Getting a mortgage in later life

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As of April 2014, the criteria lenders must consider when deciding whether to grant mortgages to applicants became further restricted, and despite the fact that many of us will now work well beyond what was once the normal retirement age of 65, Brits over the age of 40 are finding it increasingly difficult to get a home loan.

In fact, research conducted last year by trade body the Intermediary Mortgage Lenders Association revealed that many lenders have lowered maximum age limits due to uncertainty over increasingly strict regulations, leaving 40-year-olds looking for a standard 25-year mortgage with fewer and fewer options. Though your choices may be limited, there are still ways to get onto the property market if you're over 40.

Take a shorter term
Put simply, lenders are concerned about approving mortgages for those who will not pay off the loan before they retire because there's a chance their earnings will decrease when they stop working and they won't be able to afford repayments. The easiest way to get onto the housing market is to therefore accept a shorter term on your mortgage.

If you can cope with a 20-year term or perhaps even less, then lenders will be much happier to provide the money because you should still be working when the mortgage term ends. Many lenders impose a maximum age of 67 or 68, so if you're able to keep up with higher repayments to ensure that you're mortgage free by retirement, you should be able to find a solution.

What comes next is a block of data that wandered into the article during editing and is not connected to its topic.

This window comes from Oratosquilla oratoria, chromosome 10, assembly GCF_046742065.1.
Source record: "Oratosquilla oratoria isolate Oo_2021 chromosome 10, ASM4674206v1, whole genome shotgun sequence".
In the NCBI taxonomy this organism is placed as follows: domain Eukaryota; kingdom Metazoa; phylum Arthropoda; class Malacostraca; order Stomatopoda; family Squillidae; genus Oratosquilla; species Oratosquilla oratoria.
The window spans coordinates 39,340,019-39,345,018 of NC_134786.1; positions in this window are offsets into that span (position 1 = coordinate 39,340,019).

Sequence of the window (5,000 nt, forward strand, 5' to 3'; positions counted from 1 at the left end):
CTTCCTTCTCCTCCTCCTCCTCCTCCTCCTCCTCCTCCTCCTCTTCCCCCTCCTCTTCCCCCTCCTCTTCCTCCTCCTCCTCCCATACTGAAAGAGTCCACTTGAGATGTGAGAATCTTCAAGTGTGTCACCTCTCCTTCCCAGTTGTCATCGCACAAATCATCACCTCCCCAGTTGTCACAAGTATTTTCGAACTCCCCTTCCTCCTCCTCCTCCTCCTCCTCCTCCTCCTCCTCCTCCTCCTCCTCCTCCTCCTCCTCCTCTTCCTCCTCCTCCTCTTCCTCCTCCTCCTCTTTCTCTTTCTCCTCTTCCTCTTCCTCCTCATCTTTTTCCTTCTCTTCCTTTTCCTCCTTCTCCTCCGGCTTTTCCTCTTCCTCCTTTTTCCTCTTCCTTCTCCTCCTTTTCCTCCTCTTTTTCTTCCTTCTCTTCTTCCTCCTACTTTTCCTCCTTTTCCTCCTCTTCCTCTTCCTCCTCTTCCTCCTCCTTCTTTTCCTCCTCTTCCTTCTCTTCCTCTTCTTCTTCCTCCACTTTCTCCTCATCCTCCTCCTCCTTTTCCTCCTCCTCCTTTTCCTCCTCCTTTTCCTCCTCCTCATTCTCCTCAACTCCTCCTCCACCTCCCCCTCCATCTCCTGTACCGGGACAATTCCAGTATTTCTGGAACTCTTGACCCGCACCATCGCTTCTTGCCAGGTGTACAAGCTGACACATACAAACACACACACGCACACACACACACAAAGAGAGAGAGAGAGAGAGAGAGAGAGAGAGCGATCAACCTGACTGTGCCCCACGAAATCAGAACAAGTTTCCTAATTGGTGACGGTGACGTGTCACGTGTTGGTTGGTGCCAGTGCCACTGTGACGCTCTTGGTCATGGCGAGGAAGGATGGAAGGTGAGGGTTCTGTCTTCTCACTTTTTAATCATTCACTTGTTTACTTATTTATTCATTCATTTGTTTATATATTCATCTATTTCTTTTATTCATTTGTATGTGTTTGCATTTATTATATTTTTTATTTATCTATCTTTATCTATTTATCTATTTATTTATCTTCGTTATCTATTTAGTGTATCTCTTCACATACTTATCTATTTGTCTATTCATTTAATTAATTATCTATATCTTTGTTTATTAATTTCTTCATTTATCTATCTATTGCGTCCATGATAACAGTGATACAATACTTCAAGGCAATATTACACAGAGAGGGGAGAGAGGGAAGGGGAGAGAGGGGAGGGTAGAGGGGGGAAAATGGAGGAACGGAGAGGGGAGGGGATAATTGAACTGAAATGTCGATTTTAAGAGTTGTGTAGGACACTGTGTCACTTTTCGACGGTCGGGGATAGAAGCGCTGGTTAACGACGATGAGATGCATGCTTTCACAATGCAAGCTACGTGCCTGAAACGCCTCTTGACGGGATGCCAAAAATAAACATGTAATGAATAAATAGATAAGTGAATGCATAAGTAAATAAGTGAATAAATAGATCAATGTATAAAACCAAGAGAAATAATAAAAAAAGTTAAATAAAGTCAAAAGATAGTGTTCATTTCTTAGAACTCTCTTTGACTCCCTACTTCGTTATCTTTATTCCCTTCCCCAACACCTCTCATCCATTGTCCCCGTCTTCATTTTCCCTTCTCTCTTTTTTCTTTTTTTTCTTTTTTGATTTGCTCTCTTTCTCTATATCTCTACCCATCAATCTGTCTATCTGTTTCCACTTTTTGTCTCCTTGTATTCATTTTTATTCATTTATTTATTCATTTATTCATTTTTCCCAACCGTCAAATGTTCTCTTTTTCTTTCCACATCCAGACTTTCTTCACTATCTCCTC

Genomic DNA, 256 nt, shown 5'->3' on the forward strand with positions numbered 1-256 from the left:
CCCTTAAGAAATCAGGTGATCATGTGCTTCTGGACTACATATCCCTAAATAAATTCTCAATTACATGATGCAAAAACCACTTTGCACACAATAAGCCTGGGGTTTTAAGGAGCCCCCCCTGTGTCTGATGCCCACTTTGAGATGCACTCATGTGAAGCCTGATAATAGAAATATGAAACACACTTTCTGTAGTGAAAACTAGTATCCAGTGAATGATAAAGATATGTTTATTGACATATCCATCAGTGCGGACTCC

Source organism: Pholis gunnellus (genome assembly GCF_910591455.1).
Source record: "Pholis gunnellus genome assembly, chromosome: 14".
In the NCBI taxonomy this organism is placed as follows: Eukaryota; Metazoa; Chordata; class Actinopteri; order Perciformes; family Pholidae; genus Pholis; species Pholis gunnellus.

Prove your income
Many Brits will now work well beyond the age of 65, and while lenders are wising up to this likelihood, they will still be cautious. If you work in an office and expect to continue working until 70, you'll stand a much better chance than if you have a very physical job, so lenders will take your occupation into account.

For those who expect to have a mortgage into retirement, you are likely to need hard evidence of regular income provided by pensions, investments or insurance policies so that lenders will feel more comfortable in the knowledge that you will be able to maintain repayments. However, bear in mind that since pension rules changed and retirees are now able to take their entire pension as one lump sum, which may also give lenders cause for concern.

Another option is to find a guarantor who can prove that they would be able to cover repayments should you fall on tough financial times.

Speak to a broker
There are still firms out there who are willing to lend to older borrowers, with maximum ages of as high as 87 with a loan to value of 80 per cent. Such packages can be fairly complex though, so it is wise to seek advice from a broker. The likes of Capital Fortune offer advice and options, but it is also worth checking with your local independent mortgage broker to see whether they can help.

Are you over 40 and worried about getting a mortgage? Leave your comments below...
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